Earlier this year, we noted that with Avatar
still being popular in theaters, it looked as though the DVD release would occur while the movie was still available in a bunch of theaters, and wondered
what if it would actually boost
sales at the box office. For years, of course, movie theaters owners have whined
that they can't possibly compete against home theaters, and have boycotted
movies that tried to do a "day and date" release, where they offer the DVDs at the same time the movie is in the theater. This seems to ignore the fact that the theatrical experience is about the social experience of going out -- which is not the same as staying in to watch a movie at home (no matter how good your home theater system is). But most theater owners don't seem to believe this, and insist that if DVDs are out at the same time as the movie is in the theater, it will harm box office sales.
seems to suggest that's not true.
points us to the news of the record-breaking sales of Avatar DVDs this weekend
. His point, in submitting it, is noting that the sales were so strong even though the movie has been widely downloadable and widely downloaded for months. So, despite the claims that file sharing is destroying the DVD market, it looks like people are still quite willing to buy.
But a more interesting point is the impact on the box office. Last weekend, April 16 - 18th
averaged $2,006 at the box office per theater. On April 22nd, the DVD was released. This past weekend (April 23 - 25th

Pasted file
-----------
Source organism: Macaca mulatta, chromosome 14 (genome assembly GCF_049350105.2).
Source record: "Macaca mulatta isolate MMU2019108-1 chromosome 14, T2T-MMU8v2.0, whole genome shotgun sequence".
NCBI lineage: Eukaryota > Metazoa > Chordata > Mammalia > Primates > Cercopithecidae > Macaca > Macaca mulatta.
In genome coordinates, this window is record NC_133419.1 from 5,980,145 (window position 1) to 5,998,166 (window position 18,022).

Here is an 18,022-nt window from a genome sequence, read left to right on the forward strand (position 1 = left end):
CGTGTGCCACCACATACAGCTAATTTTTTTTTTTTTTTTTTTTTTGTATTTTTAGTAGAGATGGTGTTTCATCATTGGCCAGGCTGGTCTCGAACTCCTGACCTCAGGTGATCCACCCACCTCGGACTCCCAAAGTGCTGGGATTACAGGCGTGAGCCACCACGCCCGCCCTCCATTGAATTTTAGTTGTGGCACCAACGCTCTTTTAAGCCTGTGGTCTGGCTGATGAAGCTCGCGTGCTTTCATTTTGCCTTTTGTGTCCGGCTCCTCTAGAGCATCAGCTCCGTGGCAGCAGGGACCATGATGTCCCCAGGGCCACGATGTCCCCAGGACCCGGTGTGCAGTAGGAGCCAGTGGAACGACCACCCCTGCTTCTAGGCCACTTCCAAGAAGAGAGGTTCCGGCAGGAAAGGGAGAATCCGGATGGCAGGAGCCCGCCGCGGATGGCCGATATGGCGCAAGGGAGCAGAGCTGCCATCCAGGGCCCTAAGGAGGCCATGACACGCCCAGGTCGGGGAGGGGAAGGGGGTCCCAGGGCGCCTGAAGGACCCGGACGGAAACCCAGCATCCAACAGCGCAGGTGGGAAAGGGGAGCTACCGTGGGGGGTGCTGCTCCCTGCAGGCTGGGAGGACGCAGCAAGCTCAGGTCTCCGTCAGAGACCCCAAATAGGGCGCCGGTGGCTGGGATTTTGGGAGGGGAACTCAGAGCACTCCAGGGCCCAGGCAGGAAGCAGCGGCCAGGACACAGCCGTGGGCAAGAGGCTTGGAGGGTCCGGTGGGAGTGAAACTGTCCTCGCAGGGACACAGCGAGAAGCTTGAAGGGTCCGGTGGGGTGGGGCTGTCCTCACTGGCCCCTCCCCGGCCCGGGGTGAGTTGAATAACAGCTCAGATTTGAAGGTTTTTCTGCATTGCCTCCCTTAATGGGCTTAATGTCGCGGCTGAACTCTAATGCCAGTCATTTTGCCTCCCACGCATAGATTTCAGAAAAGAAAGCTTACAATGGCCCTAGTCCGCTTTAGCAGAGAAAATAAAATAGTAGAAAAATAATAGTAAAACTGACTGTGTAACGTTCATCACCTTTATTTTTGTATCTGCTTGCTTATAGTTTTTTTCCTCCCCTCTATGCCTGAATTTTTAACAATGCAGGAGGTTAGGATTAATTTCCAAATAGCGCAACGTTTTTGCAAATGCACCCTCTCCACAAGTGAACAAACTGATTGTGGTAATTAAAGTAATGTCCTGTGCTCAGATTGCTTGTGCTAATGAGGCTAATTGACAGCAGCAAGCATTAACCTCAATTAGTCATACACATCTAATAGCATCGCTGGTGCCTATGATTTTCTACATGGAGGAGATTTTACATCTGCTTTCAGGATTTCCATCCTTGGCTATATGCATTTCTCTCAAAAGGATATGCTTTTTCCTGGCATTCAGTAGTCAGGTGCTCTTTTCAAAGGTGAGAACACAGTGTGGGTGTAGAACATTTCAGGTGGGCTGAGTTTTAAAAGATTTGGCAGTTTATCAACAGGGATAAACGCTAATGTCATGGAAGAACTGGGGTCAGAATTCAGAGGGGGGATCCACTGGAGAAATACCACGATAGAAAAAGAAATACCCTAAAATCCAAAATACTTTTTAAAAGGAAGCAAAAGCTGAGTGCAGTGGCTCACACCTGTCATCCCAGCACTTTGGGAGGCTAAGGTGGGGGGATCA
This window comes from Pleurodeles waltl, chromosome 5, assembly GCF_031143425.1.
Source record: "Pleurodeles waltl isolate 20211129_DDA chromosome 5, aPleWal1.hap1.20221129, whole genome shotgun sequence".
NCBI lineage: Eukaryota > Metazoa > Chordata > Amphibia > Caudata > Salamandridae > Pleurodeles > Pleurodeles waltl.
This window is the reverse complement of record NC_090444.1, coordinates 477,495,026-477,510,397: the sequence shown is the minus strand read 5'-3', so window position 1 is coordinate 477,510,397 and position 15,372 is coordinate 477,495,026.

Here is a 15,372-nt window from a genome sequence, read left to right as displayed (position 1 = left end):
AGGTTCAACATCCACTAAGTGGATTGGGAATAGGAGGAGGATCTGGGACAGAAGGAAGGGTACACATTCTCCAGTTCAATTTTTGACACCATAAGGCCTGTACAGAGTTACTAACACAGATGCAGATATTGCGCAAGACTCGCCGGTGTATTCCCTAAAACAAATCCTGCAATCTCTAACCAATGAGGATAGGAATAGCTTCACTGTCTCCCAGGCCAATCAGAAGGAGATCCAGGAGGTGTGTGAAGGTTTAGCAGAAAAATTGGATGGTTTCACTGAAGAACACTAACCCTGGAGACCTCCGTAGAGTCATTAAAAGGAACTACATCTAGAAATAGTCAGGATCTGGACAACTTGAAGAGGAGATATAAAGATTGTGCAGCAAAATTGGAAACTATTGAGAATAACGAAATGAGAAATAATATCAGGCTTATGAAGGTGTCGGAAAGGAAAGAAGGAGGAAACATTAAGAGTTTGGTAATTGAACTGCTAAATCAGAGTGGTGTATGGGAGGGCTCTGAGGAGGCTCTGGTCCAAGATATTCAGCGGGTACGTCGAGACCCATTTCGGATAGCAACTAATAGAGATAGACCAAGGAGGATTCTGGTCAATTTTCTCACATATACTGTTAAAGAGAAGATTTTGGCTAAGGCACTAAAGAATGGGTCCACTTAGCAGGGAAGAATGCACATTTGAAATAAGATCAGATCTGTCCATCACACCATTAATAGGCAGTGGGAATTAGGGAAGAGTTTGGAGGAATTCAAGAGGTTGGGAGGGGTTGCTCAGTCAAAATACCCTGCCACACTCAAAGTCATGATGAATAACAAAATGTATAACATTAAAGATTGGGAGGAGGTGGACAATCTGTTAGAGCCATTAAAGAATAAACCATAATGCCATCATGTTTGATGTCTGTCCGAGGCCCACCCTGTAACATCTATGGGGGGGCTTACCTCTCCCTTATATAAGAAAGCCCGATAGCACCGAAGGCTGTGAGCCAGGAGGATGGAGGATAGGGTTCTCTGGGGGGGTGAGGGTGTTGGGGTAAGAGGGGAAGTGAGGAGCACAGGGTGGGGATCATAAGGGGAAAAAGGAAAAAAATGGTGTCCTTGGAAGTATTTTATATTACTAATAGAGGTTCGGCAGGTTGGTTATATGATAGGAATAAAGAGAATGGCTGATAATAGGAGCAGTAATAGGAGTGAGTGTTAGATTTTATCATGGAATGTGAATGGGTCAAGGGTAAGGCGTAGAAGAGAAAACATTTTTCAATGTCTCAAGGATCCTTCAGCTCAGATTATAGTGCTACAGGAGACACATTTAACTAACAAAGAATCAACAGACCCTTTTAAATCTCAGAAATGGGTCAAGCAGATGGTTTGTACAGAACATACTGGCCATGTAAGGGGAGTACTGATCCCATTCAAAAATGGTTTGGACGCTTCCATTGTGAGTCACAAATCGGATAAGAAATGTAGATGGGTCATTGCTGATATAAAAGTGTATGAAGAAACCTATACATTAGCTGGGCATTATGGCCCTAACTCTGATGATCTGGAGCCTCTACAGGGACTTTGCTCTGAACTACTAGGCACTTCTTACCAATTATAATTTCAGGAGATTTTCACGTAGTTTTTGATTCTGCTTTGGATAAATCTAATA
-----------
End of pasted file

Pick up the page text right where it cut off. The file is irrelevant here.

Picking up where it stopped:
averaged $2,257 at the box office per theater. That's an increase of 12.5% over the week. That doesn't seem to fit with the theater owners' claims, now, does it?
Admittedly, a bunch of theaters stopped showing the movie this past week, probably falsely believing that with the DVD out, it would harm sales. But... the week before, a bunch of theaters added Avatar
back into their lineup. If we go back two weeks, we have a much more apples to apples comparison. The weekend of April 9 - 11
showed in 454 theaters, with an average take of $1,860 per theater for a grand total of $844,651. Yet, again, this past weekend, when the movie was showing in fewer theaters, 421, it brought in both a higher average take per theater at $2,257 and a higher grand total at $950,000. So if we compare those two weeks, with fewer theaters, there was a bump of 21.3% in box office sales after the DVD was released
As we predicted, it sure looks like the DVD release while the movie was still in the theaters actually may have driven more people to the theater, rather than taken them away from the theater.